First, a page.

Copaifera langsdorffii

Copaifera langsdorffii , also known as the diesel tree , is a tropical rainforest tree. It has many names in local languages, including kupa’y , cabismo , and copaúva . [1] : 5

Biological description

C. langsdorffii is a medium-sized to large tree usually reaching 12 m (39 ft) in height, with white flowers and small, oily fruits. The wood is light due to its porosity , and it is honeycombed with capillaries filled with oil. Tapping the tree Involves cutting a qui well into the oil seeps and Where It Can Be Easily file Managed. The tree does not grow well outside the tropics . [1] : 8


Biodiesel use

The diesel tree produces terpene hydrocarbons in its woods and leaves, and this source of renewable energy . [1] : 10 According to early cited anecdotal reports, the tree could be tapped for 40 liters (11 US gal) of oil, and an acre of 100 mature trees could produce 25 barrels of oil annually. [1] : 4 These deferrals Were the carried in 2007 by Australian media after-year Australian citizen in Mackay, Queensland imported seeds of the plant in hopes of growing diesel fuel in Australia. [2] However, a 2003 study showed that the actual yields of oleoresinare small diameter, with diameter at breast height (DBH) of 35 centimeters, produce no oil at all; and medium sized trees (DBH between 55-65) produced more than large trees (DBH greater than 65). No more than 1 liter (0.26 US gal) of fuel. [3] A 2006 study by Oliviera et al. agreed with the 2003 study, and further found that the best time to tap the trees in spring. [1] : 10 Summarizing these findings, a report by the Hawaii Department of Agriculture stated: “[ C. langsdorffii ‘s] likelihood as an efficient producer of readily extractable oleoresins appears very slim.” [4]

The main compound in the oil is copaiba (15%), an oleoresin which is useful in the production of such products as lacquers and can be used as biodiesel . After filtration, this oil can be used in the engine of a regular automotive diesel. [1] : 10 Some natives have been reported to use the fuel for cooking. [1] : 9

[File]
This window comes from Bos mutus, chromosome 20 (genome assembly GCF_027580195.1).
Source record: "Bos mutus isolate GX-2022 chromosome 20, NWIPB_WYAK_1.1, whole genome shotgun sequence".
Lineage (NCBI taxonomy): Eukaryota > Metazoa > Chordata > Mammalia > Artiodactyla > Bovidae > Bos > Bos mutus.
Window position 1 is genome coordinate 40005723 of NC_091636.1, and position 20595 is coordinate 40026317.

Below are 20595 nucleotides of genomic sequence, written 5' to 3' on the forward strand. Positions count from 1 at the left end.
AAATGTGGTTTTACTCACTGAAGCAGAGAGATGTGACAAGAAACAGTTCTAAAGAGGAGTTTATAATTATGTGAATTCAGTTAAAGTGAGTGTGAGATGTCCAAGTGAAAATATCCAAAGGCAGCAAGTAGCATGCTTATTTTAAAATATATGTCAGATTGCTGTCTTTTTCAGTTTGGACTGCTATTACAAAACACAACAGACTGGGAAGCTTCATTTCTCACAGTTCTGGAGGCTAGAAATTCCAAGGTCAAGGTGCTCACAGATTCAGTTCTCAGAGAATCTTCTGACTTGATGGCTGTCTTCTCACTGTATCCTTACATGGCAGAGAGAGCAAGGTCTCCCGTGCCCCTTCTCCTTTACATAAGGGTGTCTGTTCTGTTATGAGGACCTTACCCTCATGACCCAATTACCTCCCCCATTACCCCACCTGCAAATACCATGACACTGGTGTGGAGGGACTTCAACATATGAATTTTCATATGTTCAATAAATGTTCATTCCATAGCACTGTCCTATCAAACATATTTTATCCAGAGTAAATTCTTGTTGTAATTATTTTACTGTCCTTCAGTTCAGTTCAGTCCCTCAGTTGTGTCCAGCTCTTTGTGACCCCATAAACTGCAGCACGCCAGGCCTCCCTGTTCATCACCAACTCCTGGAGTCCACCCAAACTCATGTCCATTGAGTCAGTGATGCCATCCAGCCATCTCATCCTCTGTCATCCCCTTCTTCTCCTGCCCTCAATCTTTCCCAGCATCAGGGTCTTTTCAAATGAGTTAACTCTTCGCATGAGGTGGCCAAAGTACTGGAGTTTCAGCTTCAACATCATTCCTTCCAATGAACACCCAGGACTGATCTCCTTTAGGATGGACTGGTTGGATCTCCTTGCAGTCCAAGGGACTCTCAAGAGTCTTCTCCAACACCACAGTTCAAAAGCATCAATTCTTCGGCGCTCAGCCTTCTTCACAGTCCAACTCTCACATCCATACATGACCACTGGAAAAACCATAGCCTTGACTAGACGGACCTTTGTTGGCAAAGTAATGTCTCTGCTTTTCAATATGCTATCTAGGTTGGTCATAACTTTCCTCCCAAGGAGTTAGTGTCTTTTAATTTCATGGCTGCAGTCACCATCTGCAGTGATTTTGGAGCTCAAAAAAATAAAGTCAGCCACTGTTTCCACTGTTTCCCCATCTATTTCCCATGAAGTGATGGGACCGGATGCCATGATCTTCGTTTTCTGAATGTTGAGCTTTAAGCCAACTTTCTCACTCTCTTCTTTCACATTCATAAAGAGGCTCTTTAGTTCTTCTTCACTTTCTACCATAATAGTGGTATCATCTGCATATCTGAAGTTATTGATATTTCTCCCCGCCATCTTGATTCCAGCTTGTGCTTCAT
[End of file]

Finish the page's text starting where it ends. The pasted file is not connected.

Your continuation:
Wood uses

The wood is highly resistant to natural decay, and as such is used in carpentry where the tree is native. [1] : 9

Pollen collector

European honey bees are strongly attracted to the tree for its pollen, making it a mainstay of Brazilian beekeeping . [1] : 11


Natives in the Amazon uses the oil collected from the tree as a traditional medicine, primarily as an expectorant and antiseptic , but also for the treatment of skin diseases such as eczema and dermatosis . [1] : 9-10


  1. ^ Jump up to:j Csurhes, Steve; Navie, Sheldon (2016). Invasive weed risk assessment: Diesel tree Copaifera langsdorfii (PDF) . Queensland, Australia: Department of Agriculture and Fisheries, Biosecurity Queensland, Queensland Government . Retrieved 24 December 2017 .
  2. Jump up^ “Seeds to fuel Mike’s diesel tree dream” . Daily Mercury . January 3, 2007 . Retrieved 2017-12-24 .
  3. Jump up^ Plowden, Campbell (2003-12-01). “Production ecology of Copaiba (Copaifera spp.) Oleoresin in the eastern brazilian Amazon” . Economic Botany . 57 (4): 491-501. doi : 10.1663 / 0013-0001 (2003) 057 [0491: PEOCCS] 2.0.CO; 2 . ISSN  0013-0001 .
  4. Jump up^ Poteet, Michael D. (2006). Biodiesel Crop Implementation in Hawaii (PDF) . Hawaii Agriculture Research Center, prepared by contract for the State of Hawaii Department of Agriculture. pp. 55-56.